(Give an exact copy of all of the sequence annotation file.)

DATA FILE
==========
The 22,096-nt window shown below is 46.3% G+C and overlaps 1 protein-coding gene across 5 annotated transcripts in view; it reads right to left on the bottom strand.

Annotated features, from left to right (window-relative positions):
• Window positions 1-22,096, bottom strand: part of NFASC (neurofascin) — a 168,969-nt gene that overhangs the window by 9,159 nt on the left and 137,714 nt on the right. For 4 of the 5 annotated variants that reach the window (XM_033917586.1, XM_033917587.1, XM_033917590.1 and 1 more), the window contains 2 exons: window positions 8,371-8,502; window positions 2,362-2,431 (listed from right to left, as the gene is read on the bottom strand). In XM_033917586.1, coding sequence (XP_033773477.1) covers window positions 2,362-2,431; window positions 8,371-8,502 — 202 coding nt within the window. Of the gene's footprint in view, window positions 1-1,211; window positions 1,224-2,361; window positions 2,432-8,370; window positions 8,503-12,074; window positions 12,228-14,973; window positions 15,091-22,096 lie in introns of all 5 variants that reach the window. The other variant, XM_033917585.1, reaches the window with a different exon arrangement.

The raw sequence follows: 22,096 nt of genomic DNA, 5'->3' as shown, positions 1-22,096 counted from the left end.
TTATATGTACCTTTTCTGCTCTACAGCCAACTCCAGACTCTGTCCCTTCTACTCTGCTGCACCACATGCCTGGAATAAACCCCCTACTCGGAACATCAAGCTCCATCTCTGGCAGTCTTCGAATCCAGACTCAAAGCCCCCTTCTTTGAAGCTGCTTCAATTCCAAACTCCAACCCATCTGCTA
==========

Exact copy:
The 22,096-nt window shown below is 46.3% G+C and overlaps 1 protein-coding gene across 5 annotated transcripts in view; it reads right to left on the bottom strand.

Annotated features, from left to right (window-relative positions):
• Window positions 1-22,096, bottom strand: part of NFASC (neurofascin) — a 168,969-nt gene that overhangs the window by 9,159 nt on the left and 137,714 nt on the right. For 4 of the 5 annotated variants that reach the window (XM_033917586.1, XM_033917587.1, XM_033917590.1 and 1 more), the window contains 2 exons: window positions 8,371-8,502; window positions 2,362-2,431 (listed from right to left, as the gene is read on the bottom strand). In XM_033917586.1, coding sequence (XP_033773477.1) covers window positions 2,362-2,431; window positions 8,371-8,502 — 202 coding nt within the window. Of the gene's footprint in view, window positions 1-1,211; window positions 1,224-2,361; window positions 2,432-8,370; window positions 8,503-12,074; window positions 12,228-14,973; window positions 15,091-22,096 lie in introns of all 5 variants that reach the window. The other variant, XM_033917585.1, reaches the window with a different exon arrangement.

The raw sequence follows: 22,096 nt of genomic DNA, 5'->3' as shown, positions 1-22,096 counted from the left end.
TTATATGTACCTTTTCTGCTCTACAGCCAACTCCAGACTCTGTCCCTTCTACTCTGCTGCACCACATGCCTGGAATAAACCCCCTACTCGGAACATCAAGCTCCATCTCTGGCAGTCTTCGAATCCAGACTCAAAGCCCCCTTCTTTGAAGCTGCTTCAATTCCAAACTCCAACCCATCTGCTA